Fraud prevention is a balancing act. Although merchants should keep fraud rates low, it is imperative that good customers are not blocked-in error – An issue known as False Positives.
If merchants limit themselves to only certain metrics, it is not possible to see the full picture. And this could be costing businesses a significant amount of revenue in the long run. Financial advisory firm, Aite Group, estimates that false positives could lead to e-commerce losses of $443 billion by 2022.
However, by tracking too many indicators, more time is spent on time and resources to measuring fraud rather than acting on it. Fraugster’s team of analysts and experts recommend the following seven key performance indicators for fraud prevention success:
The Fraud rate is a calculation based on known fraud cases only.
Only approved transactions that turned out to be fraudulent are counted. Whereas, declined transactions are not defined as fraudulent transactions and therefore not included in the fraud rate calculation.
Incoming Pressure is the percentage of attempted transactions that turn out to be fraudulent.
This KPI is closely connected to the Fraud Rate and calculated retrospectively, by using chargebacks or other ways to tag transactions, such as linking or manual review. A best practice tip is to make sure that a fraud prevention solution measures incoming pressure to include fraud out of the total population as well as all declined transactions.
Final Approval Rate
The Final Approval Rate is calculated based on the status of transactions regardless of a fraud prevention solution’s decision.
All transactions that received the Approved status are considered when calculating your final approval rate.
This fraud KPI is the simplest to measure. While it does provide a good macro indication of how a fraud prevention solution is performing, without the other metrics, there is a limit to the decisions that can be made.
For instance, if only focused on the Final Approval Rate in isolation, it is easy to miss the relationship that it has with the Incoming Pressure. Is an 80% Final Approval Rate good enough? If there is no incoming pressure, then the answer is no. If there is a spike in incoming pressure, then this could be an acceptable rate.
It is important to note that the fraud prevention solution will not be the sole gatekeeper when it comes to declined transactions. Third parties provide additional layers of security as well. For example, 3DS2 could request further verification from customers. And the card issuer will also be responsible for declining a certain number of transactions. A good fraud prevention solution should align strategies with the Issuer to ensure optimal performance.
Precision is the percentage of fraudulent transactions from the total number of declined transactions.
Considered as a derivative of the false-positive ratio, Precision measures the accuracy of a decision. To measure, the population that has been declined should be observed. For instance, if you were to decline 100 transactions, how many of them were bad?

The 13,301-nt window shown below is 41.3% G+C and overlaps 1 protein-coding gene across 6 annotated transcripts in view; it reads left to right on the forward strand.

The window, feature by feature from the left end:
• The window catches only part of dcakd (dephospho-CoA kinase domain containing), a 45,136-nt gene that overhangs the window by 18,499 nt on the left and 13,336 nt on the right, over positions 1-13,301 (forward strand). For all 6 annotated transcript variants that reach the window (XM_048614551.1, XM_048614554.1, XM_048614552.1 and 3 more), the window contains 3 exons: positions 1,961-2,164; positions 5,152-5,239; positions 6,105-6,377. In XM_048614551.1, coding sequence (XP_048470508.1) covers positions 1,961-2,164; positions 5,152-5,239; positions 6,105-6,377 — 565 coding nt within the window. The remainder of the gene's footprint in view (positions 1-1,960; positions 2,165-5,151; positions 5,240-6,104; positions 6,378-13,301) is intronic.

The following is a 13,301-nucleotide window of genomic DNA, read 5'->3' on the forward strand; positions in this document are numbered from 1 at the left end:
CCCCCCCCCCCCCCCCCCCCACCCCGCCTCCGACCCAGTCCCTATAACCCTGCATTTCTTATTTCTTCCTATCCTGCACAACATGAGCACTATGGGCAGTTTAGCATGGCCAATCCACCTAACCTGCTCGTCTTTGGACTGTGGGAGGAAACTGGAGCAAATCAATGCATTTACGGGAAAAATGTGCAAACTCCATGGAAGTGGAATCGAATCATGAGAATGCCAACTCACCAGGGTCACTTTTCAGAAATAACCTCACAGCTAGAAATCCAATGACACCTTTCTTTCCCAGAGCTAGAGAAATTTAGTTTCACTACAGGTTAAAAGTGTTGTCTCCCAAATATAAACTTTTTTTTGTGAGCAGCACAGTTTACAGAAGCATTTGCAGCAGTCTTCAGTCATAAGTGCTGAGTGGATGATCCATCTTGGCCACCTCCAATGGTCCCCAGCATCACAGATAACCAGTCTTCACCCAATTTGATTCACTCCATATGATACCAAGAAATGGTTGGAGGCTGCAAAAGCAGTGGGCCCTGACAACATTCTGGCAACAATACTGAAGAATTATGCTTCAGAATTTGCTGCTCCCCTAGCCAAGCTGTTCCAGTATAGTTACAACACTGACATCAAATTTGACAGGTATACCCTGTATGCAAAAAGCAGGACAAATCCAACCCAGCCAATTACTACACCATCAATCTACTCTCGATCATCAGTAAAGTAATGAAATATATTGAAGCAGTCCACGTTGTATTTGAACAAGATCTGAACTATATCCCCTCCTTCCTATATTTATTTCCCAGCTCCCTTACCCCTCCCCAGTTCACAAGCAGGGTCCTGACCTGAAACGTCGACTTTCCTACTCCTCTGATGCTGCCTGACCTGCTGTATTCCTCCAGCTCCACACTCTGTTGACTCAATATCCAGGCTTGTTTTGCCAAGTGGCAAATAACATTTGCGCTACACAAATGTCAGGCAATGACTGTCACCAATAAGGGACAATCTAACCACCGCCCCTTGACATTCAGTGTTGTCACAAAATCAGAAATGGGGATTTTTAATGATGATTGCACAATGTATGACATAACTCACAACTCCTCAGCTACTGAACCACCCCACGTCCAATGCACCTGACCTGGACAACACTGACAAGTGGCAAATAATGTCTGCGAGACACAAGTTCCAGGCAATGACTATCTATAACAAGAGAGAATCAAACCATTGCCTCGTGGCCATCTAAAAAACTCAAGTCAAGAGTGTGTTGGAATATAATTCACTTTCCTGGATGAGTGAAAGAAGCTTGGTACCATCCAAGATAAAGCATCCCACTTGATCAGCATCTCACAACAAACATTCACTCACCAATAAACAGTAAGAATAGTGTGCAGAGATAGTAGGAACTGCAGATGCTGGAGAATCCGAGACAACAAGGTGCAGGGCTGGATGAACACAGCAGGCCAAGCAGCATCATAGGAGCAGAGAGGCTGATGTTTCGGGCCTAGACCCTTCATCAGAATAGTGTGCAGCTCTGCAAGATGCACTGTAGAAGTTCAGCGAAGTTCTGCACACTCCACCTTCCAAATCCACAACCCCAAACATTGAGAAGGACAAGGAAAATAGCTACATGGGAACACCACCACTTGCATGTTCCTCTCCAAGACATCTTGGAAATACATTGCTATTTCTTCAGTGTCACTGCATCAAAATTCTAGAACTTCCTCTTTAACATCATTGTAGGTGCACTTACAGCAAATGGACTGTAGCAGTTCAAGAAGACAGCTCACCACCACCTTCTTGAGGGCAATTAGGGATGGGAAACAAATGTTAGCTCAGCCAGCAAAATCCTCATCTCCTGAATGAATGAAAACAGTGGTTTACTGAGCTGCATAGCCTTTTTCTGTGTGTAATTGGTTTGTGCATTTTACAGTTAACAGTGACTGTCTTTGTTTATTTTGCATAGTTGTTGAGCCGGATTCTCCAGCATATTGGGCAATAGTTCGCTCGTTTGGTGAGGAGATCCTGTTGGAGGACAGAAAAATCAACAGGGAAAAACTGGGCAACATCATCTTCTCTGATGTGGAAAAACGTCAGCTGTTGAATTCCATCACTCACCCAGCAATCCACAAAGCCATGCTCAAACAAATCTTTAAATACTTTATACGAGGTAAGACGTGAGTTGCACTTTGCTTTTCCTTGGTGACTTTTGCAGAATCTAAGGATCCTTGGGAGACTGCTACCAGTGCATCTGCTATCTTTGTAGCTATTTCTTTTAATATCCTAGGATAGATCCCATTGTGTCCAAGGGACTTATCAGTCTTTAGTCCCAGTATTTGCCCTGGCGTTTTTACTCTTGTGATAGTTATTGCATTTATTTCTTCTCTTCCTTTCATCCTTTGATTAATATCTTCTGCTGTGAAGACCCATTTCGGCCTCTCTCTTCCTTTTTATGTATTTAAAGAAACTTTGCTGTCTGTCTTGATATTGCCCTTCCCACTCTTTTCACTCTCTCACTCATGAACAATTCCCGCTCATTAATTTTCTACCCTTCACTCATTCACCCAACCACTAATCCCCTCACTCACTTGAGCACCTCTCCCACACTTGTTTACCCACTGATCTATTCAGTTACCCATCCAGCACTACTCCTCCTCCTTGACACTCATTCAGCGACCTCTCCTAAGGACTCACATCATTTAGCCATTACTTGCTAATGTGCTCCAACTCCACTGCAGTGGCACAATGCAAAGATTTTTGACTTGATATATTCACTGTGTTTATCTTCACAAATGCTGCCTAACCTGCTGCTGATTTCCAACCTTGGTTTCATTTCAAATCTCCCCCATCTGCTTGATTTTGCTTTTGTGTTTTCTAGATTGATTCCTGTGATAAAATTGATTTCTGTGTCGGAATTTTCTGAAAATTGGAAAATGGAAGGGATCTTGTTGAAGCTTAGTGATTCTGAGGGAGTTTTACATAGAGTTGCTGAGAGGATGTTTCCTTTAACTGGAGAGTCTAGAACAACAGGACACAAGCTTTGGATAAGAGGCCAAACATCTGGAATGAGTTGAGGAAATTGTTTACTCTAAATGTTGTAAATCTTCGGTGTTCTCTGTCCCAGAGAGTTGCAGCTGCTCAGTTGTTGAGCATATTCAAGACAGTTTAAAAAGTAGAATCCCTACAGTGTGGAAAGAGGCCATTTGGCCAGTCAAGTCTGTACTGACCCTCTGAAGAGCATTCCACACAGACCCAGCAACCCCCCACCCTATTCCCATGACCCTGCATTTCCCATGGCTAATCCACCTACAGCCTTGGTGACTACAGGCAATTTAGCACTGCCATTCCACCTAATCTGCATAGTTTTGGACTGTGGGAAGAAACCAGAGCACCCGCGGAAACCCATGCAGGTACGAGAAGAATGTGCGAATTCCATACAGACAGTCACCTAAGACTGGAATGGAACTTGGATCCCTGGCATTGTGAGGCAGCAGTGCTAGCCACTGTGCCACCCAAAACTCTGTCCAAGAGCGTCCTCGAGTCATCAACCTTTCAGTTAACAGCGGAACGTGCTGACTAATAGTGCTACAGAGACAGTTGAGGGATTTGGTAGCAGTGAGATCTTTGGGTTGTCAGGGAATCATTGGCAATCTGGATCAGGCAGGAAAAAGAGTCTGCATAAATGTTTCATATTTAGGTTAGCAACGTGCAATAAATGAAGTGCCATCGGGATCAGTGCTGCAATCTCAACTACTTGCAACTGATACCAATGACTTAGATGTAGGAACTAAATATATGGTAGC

It is important to note that the number of fraud cases that have slipped through undetected (or the number of legitimate transactions that were blocked by mistake) will adversely affect this KPI.
Also known as the Catch-Rate, Recall is the percentage of fraudulent transactions declined from the total number of transactions tagged as fraudulent.
The more fraudulent transactions that are identified and blocked, the higher the Precision will be. For the best performance, Recall should be as high and precise as possible.
An AI-enabled process, Data enrichment is one of the most accurate ways to improve recall. Utilising the most basic purchase information, such as email address and first name, and expanding them into thousands of additional data points, an AI, such as Fraugster, can use this richer information to accurately score transactional risk, and make an accurate approval or decline decision.
The Decline Rate is the percentage of transactions declined from the total number of transactions.
Whilst this metric provides the number of transactions blocked, it can be misleading without context. For this fraud detection indicator to truly have merit, an accurate reading of the Recall and Precision metrics must be considered. Once there is an accurate record of both of these indicators, it is possible to understand how many transactions are bad and how many were blocked.
Understanding why a transaction has been declined is vital to weeding out false positives, boosting approvals, and catching more fraud. Therefore explainable AI is an extremely important aspect of fraud prevention KPI success.
Fraugster provides an AI Score that not only provides a highly accurate determination of the likelihood of fraud, but each decision comes with a full explanation as well:
Good User Approval Rate
The Good User Approval Rate is the percentage of good transactions that were legitimate from the total number of approved transactions.
In a nutshell, merchants want to maximize legitimate transactions. Therefore it is critical to track this specific metric independently.
A merchant tracking the Good User Approval Rate and comparing it with Incoming Fraud Pressure, as well as the overall Approval Rate, will provide a good indicator of the performance of their fraud prevention tools and strategy.
Make better business decisions by measuring what matters. With the right tools, the most relevant information can be aggregated to make the best decisions possible.
Editors note: This post was contributed by Fraugster